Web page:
Looking at the team’s improvement over 200 grueling laps on race day, it seems they were right.

On a race day where many veteran Indy 500 starters were caught out by blistering-hot conditions and low-downforce aero kits, Harvey successfully maneuvered each lap of the race to keep his No. 60 Honda clean en route to a 16th place finish.

The team ran as high as 2nd on lap 196 while they rolled the dice on fuel, eventually ducking into the pits the same time that race leader Stefan Wilson ended his gamble on gas.  Despite dropping 14 spots in four laps to end the race, Harvey made no qualms about being on the short end of the late-race shot in the dark.

“It’s the Indy 500, the biggest one of the year, so the team didn’t have to apologize to me for going for it!” said an ecstatic Harvey on pit lane.  “We nearly made the strategy work, but there were a few bits where we just couldn’t hit the numbers. We ran up to the front at the end and went three-wide into Turn 1 on the last restart. I tried to drive the best race I could and we finished 16th, which is a pretty good day considering where we started.”

While the 16th place result was a clear improvement from the team’s finish of 31st in 2017, Harvey noted that the strides made by MSR in that one year run deeper than just the results.

“Looking at where we were last year and where we are today, it’s a night and day difference,” said the British driver.  “Thank you to AutoNation and SiriusXM and all of the supporters and sponsors that we have and to Michael (Shank) for believing in me. This is a good program that’s getting off the ground and this is good momentum to keep going.”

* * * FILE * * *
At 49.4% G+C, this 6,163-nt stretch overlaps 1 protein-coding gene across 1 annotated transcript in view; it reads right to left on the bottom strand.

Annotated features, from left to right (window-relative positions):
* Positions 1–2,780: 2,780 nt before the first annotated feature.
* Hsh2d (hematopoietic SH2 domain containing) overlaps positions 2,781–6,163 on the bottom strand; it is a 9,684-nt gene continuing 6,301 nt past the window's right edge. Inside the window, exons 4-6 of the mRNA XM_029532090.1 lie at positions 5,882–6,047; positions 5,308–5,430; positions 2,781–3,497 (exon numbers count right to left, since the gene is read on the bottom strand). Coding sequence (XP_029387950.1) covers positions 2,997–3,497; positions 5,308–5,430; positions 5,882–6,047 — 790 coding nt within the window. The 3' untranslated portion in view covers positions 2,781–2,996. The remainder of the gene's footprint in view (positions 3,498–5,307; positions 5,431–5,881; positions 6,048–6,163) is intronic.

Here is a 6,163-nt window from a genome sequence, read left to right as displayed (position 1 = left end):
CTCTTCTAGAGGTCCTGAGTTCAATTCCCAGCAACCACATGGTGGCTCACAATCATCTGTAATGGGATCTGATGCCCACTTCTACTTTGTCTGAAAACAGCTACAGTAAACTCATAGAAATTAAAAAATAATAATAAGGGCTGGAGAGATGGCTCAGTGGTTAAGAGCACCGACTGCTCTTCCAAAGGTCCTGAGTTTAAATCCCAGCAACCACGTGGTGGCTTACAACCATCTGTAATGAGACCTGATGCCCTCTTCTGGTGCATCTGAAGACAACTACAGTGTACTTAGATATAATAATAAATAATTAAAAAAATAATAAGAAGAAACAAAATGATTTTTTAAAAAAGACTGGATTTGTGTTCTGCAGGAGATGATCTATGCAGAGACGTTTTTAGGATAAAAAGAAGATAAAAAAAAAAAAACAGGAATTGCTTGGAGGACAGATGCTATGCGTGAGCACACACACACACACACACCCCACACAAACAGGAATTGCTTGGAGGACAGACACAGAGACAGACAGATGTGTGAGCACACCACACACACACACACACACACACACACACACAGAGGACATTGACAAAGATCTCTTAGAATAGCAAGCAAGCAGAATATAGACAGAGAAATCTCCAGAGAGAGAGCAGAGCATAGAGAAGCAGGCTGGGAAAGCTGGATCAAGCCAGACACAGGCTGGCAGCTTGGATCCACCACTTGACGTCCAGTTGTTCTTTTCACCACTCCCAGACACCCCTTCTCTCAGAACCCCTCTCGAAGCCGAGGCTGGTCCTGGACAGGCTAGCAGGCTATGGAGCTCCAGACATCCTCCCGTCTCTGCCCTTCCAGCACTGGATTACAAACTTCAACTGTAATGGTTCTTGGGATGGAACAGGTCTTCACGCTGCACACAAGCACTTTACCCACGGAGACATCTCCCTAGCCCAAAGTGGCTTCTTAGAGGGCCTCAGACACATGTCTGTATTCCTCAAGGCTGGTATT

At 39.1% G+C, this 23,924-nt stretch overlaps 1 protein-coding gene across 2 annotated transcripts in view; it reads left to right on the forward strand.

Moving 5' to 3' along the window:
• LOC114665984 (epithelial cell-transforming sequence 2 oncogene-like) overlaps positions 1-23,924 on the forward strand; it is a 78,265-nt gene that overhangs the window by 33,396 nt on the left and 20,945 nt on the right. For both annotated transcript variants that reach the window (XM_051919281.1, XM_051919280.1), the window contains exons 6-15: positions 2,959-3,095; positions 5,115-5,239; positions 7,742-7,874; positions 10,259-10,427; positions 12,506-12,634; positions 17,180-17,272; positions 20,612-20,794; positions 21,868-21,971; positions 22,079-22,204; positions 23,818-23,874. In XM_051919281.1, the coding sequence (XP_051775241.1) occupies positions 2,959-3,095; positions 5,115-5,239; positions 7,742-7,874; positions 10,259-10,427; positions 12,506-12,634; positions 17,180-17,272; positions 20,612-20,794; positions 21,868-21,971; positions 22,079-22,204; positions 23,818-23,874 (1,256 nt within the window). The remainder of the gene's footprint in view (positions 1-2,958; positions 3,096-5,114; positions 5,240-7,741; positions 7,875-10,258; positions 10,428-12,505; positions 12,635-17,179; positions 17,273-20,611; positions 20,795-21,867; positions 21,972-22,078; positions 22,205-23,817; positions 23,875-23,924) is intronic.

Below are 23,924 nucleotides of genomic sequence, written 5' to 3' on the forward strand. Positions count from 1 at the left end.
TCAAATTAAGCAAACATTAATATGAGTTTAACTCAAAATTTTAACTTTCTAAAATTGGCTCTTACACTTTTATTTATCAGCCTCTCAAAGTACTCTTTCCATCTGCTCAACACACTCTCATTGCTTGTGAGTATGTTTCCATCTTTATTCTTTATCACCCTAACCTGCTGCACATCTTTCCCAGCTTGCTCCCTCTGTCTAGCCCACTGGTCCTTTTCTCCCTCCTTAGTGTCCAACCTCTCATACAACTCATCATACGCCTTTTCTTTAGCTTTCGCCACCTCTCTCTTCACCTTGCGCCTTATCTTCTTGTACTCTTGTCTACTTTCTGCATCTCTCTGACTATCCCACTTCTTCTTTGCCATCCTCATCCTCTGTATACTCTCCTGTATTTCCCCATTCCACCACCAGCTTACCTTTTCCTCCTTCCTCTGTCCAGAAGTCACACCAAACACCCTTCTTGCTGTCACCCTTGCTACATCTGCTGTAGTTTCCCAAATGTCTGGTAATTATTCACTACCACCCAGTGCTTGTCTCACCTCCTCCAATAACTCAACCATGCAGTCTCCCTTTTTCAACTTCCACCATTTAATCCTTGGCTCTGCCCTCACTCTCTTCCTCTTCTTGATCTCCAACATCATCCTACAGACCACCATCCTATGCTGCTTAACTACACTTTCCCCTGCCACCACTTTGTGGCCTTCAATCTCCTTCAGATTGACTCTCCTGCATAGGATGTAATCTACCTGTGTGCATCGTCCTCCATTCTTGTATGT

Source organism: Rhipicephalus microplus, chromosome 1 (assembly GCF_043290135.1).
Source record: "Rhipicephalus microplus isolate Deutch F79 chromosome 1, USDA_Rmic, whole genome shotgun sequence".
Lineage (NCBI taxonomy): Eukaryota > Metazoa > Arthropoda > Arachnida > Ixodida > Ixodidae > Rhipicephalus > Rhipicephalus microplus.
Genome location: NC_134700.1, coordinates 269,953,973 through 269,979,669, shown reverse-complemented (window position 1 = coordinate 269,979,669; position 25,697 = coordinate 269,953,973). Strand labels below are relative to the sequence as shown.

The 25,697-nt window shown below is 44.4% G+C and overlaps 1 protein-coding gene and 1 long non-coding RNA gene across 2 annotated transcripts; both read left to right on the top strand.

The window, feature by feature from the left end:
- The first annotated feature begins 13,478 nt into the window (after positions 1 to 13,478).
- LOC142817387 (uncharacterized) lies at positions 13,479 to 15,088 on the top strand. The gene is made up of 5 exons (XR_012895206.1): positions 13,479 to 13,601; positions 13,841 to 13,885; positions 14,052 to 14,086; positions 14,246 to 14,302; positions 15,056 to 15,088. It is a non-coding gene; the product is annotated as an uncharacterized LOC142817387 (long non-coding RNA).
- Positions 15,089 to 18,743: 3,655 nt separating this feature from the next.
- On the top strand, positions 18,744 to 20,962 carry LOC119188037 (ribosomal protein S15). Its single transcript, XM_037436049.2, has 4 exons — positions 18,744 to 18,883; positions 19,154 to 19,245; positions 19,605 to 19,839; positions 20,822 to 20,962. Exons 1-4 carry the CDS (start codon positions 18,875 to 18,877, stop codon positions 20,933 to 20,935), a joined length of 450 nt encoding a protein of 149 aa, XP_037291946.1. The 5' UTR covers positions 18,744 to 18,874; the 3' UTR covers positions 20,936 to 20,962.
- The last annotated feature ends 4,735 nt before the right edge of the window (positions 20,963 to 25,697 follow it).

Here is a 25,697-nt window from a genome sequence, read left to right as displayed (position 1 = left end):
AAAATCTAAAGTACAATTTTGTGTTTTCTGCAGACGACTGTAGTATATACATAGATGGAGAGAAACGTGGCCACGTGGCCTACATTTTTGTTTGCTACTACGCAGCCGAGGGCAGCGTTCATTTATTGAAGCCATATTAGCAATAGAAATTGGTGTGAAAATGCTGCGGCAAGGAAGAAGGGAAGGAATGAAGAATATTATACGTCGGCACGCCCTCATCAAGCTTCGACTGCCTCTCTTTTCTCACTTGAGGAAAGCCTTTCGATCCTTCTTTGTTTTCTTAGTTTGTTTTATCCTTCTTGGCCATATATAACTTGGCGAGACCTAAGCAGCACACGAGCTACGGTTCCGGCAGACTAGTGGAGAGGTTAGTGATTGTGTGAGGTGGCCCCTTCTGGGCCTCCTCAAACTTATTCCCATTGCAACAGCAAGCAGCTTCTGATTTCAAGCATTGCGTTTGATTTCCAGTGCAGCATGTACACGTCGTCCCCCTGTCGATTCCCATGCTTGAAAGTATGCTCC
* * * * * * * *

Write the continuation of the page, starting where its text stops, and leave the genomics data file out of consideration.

The series would miss Meyer Shank Racing through the summer months as the team didn’t make another appearance until July at the Mid-Ohio Sports Car Course.  In a homecoming race for Michael Shank, the team would qualify and finish 20th (one lap down) in a challenging return to the track.

The previously-mentioned momentum would pick up a bit, though, in September when the MSR-SPM entry competed in each of the final two races in 2018.

In IndyCar racing’s return to Portland International Raceway, Harvey and MSR recorded their career-best qualifying effort when Jack placed the No. 60 machine 13th out of 25 cars in the field – narrowly missing out on the second round of qualifying.  The race went relatively well, with Harvey avoiding a multi-car lap one incident to finish on the lead lap in 16th.

Jack Harvey

Meyer Shank Racing concluded their season with a 17th place run at Sonoma (Joe Skibinski/INDYCAR).

Returning to Sonoma Raceway to close out the season, MSR was able to improve on their 2017 result at the Northern California track just as they did with their 2017 Indy 500 run.

With 25 cars in attendance, Harvey turned in a 16th place qualifying run (up from 19th in 2017) and a finish of 17th (up from 18th in 2017).  When the dust had settled, MSR’s gradual increase in participation offered a gradual improvement in results.

Comparing the statistical progress, the team went from completing 60.6% of their laps in 2017 to a percentage of 89.2% laps completed in 2018 – and that was after increasing the lap total from a possible 345 laps to 675 laps in 2018.

Additionally, the average starting spot improved from 21.3 in year one to 19.3 in year two while the finishing position improved from 21.0 in 2017 to 17.3 this season.  So while the numbers bear improvement, it is again the behind-the-scenes progress that will continue to elevate MSR in 2019 and beyond.

“Overall I think that we had a lot of great moments in the year, but I don’t think we ever got the result that we potential did have or that the team deserved,” Harvey would go on to say following the Grand Prix of Sonoma.

“Even though today clearly wasn’t my best day, if you look at the year, as a whole, I really have to thank everyone from Meyer Shank Racing and SPM. And without AutoNation and SiriusXM, neither of us would be able to get to be here, so really the biggest thanks go to them.

“I’m optimistic and hopeful that next year we will do more races and have more opportunities to get a better result.”

If all goes well, Michael Shank and company hope to see 10 or more events in the 2019 season.  With budding car counts a positive talking point in IndyCar racing recently, MSR is part of that growing net of teams that could build IndyCar fields of the future.

Here’s to all the best for Meyer Shank Racing in 2019 and job well done on 2018.

Header image by Stephen King/INDYCAR.

Tanner Watkins